For more than five decades the Southwest Missouri Research Center has been a leader in agriculture research. Over the years studies have been conducted on forages, cattle, horticulture and more recently, the growth of a vineyard in addition to the development of the widely known endophyte-free fescues.
This year, the center is being honored for its dairy breeding operations and research by the Dairy Cattle Reproduction Council. The DCRC is made up of dairy industry professionals engaged in a collaborative effort to further research cattle reproduction into the future.
The DCRC’s highest honor of Platinum certification for reproductive efficiency will be officially awarded to the Southwest Research Center at the group’s annual conference in November in Indianapolis.
“Having this kind of high-level recognition is a reflection of the outstanding management practices we have here,” says Mike Collins, superintendent of the Southwest Research Center. “We are setting the example for producers in this corner of the state to follow thanks to all the hard work done by our researchers here at the center.”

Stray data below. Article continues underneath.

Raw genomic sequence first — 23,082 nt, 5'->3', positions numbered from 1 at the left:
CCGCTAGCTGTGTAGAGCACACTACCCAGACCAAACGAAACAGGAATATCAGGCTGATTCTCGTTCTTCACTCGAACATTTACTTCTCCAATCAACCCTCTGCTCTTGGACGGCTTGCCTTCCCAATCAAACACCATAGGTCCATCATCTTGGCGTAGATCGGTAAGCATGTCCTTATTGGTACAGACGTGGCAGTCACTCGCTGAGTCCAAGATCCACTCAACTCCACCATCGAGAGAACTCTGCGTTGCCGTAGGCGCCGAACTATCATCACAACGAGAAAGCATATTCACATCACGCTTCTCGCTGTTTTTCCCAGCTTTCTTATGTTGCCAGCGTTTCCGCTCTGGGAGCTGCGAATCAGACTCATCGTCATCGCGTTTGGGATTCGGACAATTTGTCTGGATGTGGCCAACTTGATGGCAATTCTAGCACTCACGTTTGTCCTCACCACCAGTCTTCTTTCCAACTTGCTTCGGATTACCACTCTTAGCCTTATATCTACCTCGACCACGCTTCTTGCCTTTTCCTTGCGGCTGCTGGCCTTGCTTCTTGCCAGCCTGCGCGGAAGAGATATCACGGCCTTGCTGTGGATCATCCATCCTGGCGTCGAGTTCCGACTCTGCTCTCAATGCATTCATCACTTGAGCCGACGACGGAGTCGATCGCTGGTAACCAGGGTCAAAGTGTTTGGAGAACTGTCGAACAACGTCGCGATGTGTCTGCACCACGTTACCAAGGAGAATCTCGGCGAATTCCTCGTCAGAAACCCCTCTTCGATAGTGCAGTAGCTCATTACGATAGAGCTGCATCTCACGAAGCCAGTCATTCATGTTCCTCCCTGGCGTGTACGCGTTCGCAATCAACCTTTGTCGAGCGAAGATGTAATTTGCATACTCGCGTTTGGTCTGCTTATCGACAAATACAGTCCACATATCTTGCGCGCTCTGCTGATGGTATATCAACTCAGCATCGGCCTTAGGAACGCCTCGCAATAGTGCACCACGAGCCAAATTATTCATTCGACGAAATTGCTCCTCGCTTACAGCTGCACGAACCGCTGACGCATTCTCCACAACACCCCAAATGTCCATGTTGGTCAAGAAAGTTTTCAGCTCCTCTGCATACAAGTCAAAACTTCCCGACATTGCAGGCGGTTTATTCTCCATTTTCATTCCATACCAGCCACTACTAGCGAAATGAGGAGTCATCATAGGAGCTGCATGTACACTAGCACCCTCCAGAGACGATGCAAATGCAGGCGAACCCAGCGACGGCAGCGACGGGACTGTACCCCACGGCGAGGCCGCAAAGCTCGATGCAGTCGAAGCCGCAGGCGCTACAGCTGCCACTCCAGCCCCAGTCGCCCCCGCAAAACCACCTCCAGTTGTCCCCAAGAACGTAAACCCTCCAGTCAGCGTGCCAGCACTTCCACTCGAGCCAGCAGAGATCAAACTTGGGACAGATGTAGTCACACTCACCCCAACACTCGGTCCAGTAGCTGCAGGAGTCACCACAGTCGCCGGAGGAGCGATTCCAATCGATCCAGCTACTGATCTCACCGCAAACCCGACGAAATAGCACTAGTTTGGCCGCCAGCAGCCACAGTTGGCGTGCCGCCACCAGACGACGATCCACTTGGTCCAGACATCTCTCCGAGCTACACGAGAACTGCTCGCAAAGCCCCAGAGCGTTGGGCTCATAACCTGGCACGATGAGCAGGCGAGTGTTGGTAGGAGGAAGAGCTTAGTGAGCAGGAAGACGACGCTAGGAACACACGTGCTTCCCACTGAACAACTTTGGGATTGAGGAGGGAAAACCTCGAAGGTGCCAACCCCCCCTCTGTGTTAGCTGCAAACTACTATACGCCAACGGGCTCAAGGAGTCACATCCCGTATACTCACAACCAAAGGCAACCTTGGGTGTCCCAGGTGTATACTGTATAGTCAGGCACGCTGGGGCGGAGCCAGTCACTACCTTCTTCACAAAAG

In 2006, a group of industry leaders identified dairy cattle reproductive performance as one of the biggest challenges facing dairy producers. The group had
witnessed a steady decline in fertility and believed improvements could be realized through proper education, technology and focused research. Thus, the DCRC was born.
Today, the DCRC is focused on bringing together all sectors of the dairy industry—producers, consultants, academia and allied industry professionals—for improved reproductive performance. DCRC provides an unprecedented opportunity for all groups to work together to take dairy cattle reproduction to the next level.
Southwest Research Center near Mt. Vernon was established in 1959 and represents various soil types in this region. Serving 22 counties, it addresses the main agricultural concerns of area industries including dairy, beef, forage and horticultural crop production. Currently, beef genetics, nutrition and management systems are researched, as is a pasture-based dairy operation project. Horticultural and alternative crop demonstration and research are ongoing, including studies on elderberry and grape cultivation.
For more information about the Southwest Research Center, visit http://aes.missouri.edu/swcenter/.
Photos of the Southwest Research Center available for media use can be found on the MU College of Agriculture, Food and Natural Resources’ Flickr page at http://www.flickr.com/photos/cafnr/sets/72157635687642644/.